Haunted New Orleans Mansion Just in Time for Halloween

Photo courtesy of asergeev.

It’s that time of year again — Hocus Pocus is playing on every other cable television channel, the drugstore aisles are lined with jumbo bags of candy, and all you want to do (or, should I say, all I want to do) is cuddle up with a hot glass of apple cider and a piece of pumpkin pie. If you’re like me and watch the Amityville Horror and House on Haunted Hill just to check out the architecture, you’re in luck — today’s Jawdropper is a haunted, beautiful masterpiece way down south in the Crescent City.


All photos courtesy of Magnolia Mansion.

Located within New Orleans’ Lower Garden District, the Magnolia Mansion, 2127 Prytania Street, is a striking example of Antebellum architecture. Designed and built in 1858 by architect James H. Calrow, the Greek Revival mansion has also been known as the Harris-Maginnis House. It was erected for Alexander Harris, a cotton agent. He and his young bride, Elizabeth “Lizzie” Johnson Thompson, enjoyed married life in the home until Mr. Harris and his brother died of Yellow Fever, just 24 hours apart, in the house in 1869. It was later bought by John Maginnis from Lizzie in 1879. From 1939 until 1954 the building served as the local headquarters for the American Red Cross.

Eleven Corinthian columns punctuate the home’s wrap-around veranda, bordered by delicate iron railings. Intricate dental moldings line the eave, and underneath lies a sky-blue porch ceiling that provides a nice contrast to the façade’s pure white paint job. Inside, the homes boasts 13 bedrooms each with its own private bathroom. The Corinthian design continues on pilasters throughout, and dental moldings also make their way inside. The first floor’s 15-foot ceilings are adorned with crystal chandeliers that highlight the home’s collection of Victorian furniture. Outside, there are three large courtyards filled with fragrant Magnolia trees.

Magnolia Mansion is currently operating as a bed and breakfast and event space. Hollie Vest, a Tina Turner impersonator, first purchased the house in 2001 and completed a full-out, year-long renovation of the property.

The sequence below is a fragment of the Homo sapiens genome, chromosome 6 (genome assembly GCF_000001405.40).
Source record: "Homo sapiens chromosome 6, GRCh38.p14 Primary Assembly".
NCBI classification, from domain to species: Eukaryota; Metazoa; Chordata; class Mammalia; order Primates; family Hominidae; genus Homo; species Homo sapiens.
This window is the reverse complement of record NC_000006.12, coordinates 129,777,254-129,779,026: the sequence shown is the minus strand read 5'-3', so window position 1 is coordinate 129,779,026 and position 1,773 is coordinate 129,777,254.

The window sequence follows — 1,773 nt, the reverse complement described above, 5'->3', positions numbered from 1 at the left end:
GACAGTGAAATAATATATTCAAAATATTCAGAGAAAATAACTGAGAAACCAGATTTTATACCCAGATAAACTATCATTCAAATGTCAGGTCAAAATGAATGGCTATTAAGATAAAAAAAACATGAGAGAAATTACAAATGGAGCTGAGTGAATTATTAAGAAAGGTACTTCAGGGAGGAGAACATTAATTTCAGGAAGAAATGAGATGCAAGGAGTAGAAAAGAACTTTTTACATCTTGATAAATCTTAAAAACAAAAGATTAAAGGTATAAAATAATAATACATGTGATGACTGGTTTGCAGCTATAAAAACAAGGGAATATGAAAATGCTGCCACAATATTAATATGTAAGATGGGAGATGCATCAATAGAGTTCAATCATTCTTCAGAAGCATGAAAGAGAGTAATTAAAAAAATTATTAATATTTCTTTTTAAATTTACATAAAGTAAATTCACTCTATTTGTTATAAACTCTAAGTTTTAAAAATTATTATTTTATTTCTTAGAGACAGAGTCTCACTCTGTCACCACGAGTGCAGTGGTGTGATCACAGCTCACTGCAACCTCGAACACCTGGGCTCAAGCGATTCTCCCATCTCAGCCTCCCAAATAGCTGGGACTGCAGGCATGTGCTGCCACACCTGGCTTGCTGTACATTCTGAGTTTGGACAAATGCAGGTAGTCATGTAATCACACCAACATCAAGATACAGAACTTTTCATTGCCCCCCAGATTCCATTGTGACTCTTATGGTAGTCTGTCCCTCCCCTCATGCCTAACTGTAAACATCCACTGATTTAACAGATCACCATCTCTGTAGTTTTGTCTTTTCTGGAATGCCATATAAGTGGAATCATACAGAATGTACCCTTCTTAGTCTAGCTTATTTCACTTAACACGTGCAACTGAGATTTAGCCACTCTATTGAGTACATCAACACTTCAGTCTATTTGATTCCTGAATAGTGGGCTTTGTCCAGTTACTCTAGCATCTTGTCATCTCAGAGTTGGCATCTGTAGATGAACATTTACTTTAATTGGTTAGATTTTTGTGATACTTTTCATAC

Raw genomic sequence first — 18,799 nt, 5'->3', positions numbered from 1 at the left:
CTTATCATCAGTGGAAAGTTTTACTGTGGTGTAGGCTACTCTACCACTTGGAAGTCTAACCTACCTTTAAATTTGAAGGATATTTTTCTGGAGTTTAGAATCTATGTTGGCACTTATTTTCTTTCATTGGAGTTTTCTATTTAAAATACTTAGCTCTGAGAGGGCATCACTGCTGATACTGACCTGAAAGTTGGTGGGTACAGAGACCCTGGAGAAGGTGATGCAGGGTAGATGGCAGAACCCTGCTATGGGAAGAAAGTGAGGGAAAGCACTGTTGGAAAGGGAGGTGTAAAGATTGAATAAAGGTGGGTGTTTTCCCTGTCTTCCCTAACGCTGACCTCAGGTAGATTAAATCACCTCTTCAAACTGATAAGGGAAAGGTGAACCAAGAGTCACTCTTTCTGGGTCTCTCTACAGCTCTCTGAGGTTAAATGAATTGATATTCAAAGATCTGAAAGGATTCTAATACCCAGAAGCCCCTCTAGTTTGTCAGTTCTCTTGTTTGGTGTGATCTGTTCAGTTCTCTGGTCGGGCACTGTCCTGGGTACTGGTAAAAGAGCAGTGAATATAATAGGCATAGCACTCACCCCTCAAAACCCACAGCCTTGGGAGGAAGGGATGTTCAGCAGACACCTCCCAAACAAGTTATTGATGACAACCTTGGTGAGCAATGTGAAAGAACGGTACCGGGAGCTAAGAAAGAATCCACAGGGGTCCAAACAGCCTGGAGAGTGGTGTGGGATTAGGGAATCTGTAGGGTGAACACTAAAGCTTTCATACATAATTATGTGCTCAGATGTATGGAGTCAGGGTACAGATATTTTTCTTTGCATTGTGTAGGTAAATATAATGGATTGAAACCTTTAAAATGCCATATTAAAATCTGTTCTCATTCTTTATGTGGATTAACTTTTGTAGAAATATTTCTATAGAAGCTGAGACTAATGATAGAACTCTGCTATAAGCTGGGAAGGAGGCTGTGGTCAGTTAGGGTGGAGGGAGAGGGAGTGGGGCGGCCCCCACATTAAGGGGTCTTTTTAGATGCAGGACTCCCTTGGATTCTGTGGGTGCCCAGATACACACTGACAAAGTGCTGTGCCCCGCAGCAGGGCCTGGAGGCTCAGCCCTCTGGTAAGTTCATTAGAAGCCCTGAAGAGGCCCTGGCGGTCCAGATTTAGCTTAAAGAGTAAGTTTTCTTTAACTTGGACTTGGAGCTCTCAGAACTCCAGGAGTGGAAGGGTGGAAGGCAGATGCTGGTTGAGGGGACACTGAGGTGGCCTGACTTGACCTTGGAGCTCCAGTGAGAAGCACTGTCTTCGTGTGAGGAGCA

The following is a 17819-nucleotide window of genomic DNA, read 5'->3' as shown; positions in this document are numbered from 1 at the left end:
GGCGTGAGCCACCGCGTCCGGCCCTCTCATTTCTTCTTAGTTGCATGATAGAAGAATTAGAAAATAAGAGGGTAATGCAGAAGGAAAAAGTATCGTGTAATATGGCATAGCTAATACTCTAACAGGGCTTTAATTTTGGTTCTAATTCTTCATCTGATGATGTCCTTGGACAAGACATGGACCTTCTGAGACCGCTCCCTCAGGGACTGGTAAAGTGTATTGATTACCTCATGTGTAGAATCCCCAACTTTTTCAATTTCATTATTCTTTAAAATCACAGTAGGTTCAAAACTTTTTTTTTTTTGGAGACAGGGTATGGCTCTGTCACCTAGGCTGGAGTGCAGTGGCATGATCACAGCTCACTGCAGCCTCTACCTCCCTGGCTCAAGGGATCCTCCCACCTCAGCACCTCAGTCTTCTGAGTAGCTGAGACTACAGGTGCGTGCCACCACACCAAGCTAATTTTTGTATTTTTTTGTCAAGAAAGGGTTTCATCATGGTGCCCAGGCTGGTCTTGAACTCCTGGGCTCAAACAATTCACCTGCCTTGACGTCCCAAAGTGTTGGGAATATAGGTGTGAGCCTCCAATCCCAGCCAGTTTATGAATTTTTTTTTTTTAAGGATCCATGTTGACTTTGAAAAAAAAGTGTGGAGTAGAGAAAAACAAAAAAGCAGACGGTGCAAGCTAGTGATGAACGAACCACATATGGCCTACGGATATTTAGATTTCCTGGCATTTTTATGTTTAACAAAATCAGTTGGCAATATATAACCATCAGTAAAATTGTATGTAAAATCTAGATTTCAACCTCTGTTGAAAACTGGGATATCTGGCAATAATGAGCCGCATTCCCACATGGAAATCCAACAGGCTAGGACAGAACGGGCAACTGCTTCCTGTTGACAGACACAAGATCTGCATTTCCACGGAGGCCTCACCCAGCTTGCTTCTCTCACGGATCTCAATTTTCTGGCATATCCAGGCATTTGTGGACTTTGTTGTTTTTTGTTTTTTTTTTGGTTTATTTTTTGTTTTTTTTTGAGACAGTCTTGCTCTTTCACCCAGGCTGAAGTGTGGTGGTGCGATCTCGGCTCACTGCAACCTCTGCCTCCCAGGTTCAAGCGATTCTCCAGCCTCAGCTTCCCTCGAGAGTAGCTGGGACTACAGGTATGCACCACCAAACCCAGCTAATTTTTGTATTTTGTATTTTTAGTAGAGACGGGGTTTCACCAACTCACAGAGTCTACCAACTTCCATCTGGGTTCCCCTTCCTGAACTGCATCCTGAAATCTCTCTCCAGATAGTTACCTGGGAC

Now, to the part you’ve been waiting for. The paranormal activity in the mansion supposedly began during Ms. Vest’s restoration when the crew came in to find the ceilings and walls covered in a black, oily substance. As the construction was ending, a 300-pound door fell off its hinges and crashed to the ground, causing one crew member to turn his back and never return!

But Magnolia Mansion is not your typical haunted house; these spirits are friendly and playful. Many guests have reported that their belongings have been moved around — most often their shoes. They also claim to have heard voices and footsteps, seen faces in the mirror, and even have been touched. Many photographs taken on the premises over the years contain orbs. It’s become well established that a particular spirit roaming around is a housekeeper known as “the caretaker” who tucks people in at night. There are also several reports of a child ghost that walks the halls and a bearded man in a black suit who lingers in the downstairs parlors. The Vampire Room, modeled after the bedroom in Interview With a Vampire, is said to be the most haunted room in the house.

Don’t believe me? Find out for yourselves by booking an overnight stay. Just make sure you’re not too attached to your shoes!
For more information, visit Magnolia Mansion’s website.


Dana Schulz is a writer and lover of urban exploration, culinary history, and, most of all, old houses. Her dream home would have a wrap-around porch to host dinner parties featuring the tasty treats prepared in her vintage kitchen, complete with a farmhouse sink, retro refrigerator, and collection of milk glass containers.



All drop-downs are optional.

Show me only properties currently for sale.

Shop Now | Circa Pop Up Shop | County Fair

Facebook-Round-small   Instagram-round-small   Pinterest-round-small   Twitter-round-small   google plus   you tube